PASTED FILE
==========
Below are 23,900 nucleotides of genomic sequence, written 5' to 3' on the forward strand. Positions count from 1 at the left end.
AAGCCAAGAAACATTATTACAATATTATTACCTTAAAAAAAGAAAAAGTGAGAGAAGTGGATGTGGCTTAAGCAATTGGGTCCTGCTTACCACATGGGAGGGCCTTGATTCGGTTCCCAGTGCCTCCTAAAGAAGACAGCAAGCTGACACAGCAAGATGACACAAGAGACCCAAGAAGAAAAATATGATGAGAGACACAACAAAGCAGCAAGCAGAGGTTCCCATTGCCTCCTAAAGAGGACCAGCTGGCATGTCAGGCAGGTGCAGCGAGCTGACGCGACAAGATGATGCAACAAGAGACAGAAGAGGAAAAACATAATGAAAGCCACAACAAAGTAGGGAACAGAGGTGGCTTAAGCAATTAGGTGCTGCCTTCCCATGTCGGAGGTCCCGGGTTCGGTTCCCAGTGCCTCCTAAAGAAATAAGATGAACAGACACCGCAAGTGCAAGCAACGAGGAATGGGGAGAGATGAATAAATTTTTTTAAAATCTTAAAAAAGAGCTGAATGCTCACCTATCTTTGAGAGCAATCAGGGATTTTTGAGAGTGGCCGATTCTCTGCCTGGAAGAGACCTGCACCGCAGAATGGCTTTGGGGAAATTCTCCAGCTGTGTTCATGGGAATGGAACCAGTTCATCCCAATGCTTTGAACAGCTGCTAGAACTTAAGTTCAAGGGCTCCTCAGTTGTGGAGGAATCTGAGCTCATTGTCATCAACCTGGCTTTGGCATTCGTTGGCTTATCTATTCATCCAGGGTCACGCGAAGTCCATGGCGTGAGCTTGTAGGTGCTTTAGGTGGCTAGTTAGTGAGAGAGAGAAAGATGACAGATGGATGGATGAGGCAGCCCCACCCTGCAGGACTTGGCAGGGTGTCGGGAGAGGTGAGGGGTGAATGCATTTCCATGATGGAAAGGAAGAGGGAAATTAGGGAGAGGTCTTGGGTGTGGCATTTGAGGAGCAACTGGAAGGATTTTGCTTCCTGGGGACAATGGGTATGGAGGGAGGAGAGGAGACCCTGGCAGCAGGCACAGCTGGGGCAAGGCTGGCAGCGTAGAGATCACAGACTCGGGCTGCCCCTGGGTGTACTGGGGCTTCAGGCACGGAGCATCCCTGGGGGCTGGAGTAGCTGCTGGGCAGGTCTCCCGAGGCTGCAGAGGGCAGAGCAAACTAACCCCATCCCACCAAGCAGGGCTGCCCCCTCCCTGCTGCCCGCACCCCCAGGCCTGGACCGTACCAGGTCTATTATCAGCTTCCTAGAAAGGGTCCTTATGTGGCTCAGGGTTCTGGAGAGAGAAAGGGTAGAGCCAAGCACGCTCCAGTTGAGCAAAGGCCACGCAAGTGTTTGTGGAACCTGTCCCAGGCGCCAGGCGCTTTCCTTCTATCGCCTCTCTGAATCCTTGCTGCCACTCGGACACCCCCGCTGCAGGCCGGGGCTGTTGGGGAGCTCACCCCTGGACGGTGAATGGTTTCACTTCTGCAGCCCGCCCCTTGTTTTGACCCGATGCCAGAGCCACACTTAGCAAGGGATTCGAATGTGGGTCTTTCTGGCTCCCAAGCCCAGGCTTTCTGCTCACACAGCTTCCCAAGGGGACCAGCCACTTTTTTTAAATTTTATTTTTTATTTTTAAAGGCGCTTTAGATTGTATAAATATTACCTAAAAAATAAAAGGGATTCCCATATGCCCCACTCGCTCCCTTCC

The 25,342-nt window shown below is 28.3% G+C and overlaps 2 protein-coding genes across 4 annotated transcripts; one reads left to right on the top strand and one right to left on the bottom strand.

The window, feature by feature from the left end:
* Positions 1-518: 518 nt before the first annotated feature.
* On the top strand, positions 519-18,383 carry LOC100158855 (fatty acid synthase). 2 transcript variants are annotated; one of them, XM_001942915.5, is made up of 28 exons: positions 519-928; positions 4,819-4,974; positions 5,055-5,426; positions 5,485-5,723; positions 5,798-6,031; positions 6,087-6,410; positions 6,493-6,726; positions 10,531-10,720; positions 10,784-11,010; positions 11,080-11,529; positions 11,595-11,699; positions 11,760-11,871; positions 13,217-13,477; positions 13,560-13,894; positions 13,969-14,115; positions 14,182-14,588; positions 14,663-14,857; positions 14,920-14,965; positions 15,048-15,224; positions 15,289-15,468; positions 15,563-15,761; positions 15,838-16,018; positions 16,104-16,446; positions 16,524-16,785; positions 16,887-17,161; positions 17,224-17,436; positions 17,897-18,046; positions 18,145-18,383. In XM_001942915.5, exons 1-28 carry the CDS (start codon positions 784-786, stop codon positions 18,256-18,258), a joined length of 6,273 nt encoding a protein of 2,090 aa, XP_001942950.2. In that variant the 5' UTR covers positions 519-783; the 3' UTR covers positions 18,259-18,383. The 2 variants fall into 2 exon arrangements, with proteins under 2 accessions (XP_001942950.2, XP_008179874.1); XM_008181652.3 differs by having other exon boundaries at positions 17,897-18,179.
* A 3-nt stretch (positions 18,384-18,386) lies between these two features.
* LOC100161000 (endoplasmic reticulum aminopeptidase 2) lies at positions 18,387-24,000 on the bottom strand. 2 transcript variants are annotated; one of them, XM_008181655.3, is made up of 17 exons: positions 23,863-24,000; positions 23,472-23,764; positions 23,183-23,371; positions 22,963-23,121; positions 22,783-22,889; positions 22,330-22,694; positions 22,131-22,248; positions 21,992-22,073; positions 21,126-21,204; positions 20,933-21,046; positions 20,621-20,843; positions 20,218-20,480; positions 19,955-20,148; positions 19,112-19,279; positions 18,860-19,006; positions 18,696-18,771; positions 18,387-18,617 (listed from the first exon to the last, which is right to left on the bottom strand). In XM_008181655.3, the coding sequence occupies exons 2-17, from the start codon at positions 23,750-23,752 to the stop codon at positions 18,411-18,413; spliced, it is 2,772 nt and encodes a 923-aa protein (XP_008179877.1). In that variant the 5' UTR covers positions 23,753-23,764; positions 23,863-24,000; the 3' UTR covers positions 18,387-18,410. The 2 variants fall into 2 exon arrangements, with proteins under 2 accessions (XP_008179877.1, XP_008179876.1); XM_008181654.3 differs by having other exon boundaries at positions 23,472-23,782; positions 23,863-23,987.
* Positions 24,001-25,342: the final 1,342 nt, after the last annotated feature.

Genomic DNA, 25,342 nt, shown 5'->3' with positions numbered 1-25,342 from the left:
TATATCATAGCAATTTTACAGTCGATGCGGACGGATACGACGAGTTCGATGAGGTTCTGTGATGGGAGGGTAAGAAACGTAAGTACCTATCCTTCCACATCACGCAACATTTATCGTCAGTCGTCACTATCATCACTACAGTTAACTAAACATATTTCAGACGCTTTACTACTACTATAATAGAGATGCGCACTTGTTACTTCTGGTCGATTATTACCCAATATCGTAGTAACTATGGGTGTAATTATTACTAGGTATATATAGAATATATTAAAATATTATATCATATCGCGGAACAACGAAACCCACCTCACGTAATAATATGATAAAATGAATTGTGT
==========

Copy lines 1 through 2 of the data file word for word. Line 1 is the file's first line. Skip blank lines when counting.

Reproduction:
Below are 23,900 nucleotides of genomic sequence, written 5' to 3' on the forward strand. Positions count from 1 at the left end.
AAGCCAAGAAACATTATTACAATATTATTACCTTAAAAAAAGAAAAAGTGAGAGAAGTGGATGTGGCTTAAGCAATTGGGTCCTGCTTACCACATGGGAGGGCCTTGATTCGGTTCCCAGTGCCTCCTAAAGAAGACAGCAAGCTGACACAGCAAGATGACACAAGAGACCCAAGAAGAAAAATATGATGAGAGACACAACAAAGCAGCAAGCAGAGGTTCCCATTGCCTCCTAAAGAGGACCAGCTGGCATGTCAGGCAGGTGCAGCGAGCTGACGCGACAAGATGATGCAACAAGAGACAGAAGAGGAAAAACATAATGAAAGCCACAACAAAGTAGGGAACAGAGGTGGCTTAAGCAATTAGGTGCTGCCTTCCCATGTCGGAGGTCCCGGGTTCGGTTCCCAGTGCCTCCTAAAGAAATAAGATGAACAGACACCGCAAGTGCAAGCAACGAGGAATGGGGAGAGATGAATAAATTTTTTTAAAATCTTAAAAAAGAGCTGAATGCTCACCTATCTTTGAGAGCAATCAGGGATTTTTGAGAGTGGCCGATTCTCTGCCTGGAAGAGACCTGCACCGCAGAATGGCTTTGGGGAAATTCTCCAGCTGTGTTCATGGGAATGGAACCAGTTCATCCCAATGCTTTGAACAGCTGCTAGAACTTAAGTTCAAGGGCTCCTCAGTTGTGGAGGAATCTGAGCTCATTGTCATCAACCTGGCTTTGGCATTCGTTGGCTTATCTATTCATCCAGGGTCACGCGAAGTCCATGGCGTGAGCTTGTAGGTGCTTTAGGTGGCTAGTTAGTGAGAGAGAGAAAGATGACAGATGGATGGATGAGGCAGCCCCACCCTGCAGGACTTGGCAGGGTGTCGGGAGAGGTGAGGGGTGAATGCATTTCCATGATGGAAAGGAAGAGGGAAATTAGGGAGAGGTCTTGGGTGTGGCATTTGAGGAGCAACTGGAAGGATTTTGCTTCCTGGGGACAATGGGTATGGAGGGAGGAGAGGAGACCCTGGCAGCAGGCACAGCTGGGGCAAGGCTGGCAGCGTAGAGATCACAGACTCGGGCTGCCCCTGGGTGTACTGGGGCTTCAGGCACGGAGCATCCCTGGGGGCTGGAGTAGCTGCTGGGCAGGTCTCCCGAGGCTGCAGAGGGCAGAGCAAACTAACCCCATCCCACCAAGCAGGGCTGCCCCCTCCCTGCTGCCCGCACCCCCAGGCCTGGACCGTACCAGGTCTATTATCAGCTTCCTAGAAAGGGTCCTTATGTGGCTCAGGGTTCTGGAGAGAGAAAGGGTAGAGCCAAGCACGCTCCAGTTGAGCAAAGGCCACGCAAGTGTTTGTGGAACCTGTCCCAGGCGCCAGGCGCTTTCCTTCTATCGCCTCTCTGAATCCTTGCTGCCACTCGGACACCCCCGCTGCAGGCCGGGGCTGTTGGGGAGCTCACCCCTGGACGGTGAATGGTTTCACTTCTGCAGCCCGCCCCTTGTTTTGACCCGATGCCAGAGCCACACTTAGCAAGGGATTCGAATGTGGGTCTTTCTGGCTCCCAAGCCCAGGCTTTCTGCTCACACAGCTTCCCAAGGGGACCAGCCACTTTTTTTAAATTTTATTTTTTATTTTTAAAGGCGCTTTAGATTGTATAAATATTACCTAAAAAATAAAAGGGATTCCCATATGCCCCACTCGCTCCCTTCC